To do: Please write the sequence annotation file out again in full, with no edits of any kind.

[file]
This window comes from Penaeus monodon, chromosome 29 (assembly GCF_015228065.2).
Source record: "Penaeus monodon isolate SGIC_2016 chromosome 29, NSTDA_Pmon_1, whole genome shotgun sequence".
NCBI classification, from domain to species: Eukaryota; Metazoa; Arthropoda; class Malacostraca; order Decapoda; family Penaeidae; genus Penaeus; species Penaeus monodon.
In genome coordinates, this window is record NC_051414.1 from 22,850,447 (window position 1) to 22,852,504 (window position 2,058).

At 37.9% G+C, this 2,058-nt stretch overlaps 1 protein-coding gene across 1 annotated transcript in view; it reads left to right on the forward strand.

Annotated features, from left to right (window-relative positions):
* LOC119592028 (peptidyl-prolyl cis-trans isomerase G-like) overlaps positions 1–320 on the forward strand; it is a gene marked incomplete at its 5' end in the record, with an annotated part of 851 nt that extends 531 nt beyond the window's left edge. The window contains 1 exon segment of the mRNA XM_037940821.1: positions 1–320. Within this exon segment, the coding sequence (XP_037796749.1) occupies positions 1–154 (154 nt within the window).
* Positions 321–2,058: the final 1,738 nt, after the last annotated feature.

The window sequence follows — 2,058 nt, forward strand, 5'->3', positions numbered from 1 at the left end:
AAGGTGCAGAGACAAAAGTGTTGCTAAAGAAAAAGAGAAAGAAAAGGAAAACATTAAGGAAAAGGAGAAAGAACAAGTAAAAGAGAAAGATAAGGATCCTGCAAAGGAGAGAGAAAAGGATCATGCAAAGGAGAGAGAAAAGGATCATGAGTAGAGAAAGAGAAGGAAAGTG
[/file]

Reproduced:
This window comes from Penaeus monodon, chromosome 29 (assembly GCF_015228065.2).
Source record: "Penaeus monodon isolate SGIC_2016 chromosome 29, NSTDA_Pmon_1, whole genome shotgun sequence".
NCBI classification, from domain to species: Eukaryota; Metazoa; Arthropoda; class Malacostraca; order Decapoda; family Penaeidae; genus Penaeus; species Penaeus monodon.
In genome coordinates, this window is record NC_051414.1 from 22,850,447 (window position 1) to 22,852,504 (window position 2,058).

At 37.9% G+C, this 2,058-nt stretch overlaps 1 protein-coding gene across 1 annotated transcript in view; it reads left to right on the forward strand.

Annotated features, from left to right (window-relative positions):
* LOC119592028 (peptidyl-prolyl cis-trans isomerase G-like) overlaps positions 1–320 on the forward strand; it is a gene marked incomplete at its 5' end in the record, with an annotated part of 851 nt that extends 531 nt beyond the window's left edge. The window contains 1 exon segment of the mRNA XM_037940821.1: positions 1–320. Within this exon segment, the coding sequence (XP_037796749.1) occupies positions 1–154 (154 nt within the window).
* Positions 321–2,058: the final 1,738 nt, after the last annotated feature.

The window sequence follows — 2,058 nt, forward strand, 5'->3', positions numbered from 1 at the left end:
AAGGTGCAGAGACAAAAGTGTTGCTAAAGAAAAAGAGAAAGAAAAGGAAAACATTAAGGAAAAGGAGAAAGAACAAGTAAAAGAGAAAGATAAGGATCCTGCAAAGGAGAGAGAAAAGGATCATGCAAAGGAGAGAGAAAAGGATCATGAGTAGAGAAAGAGAAGGAAAGTG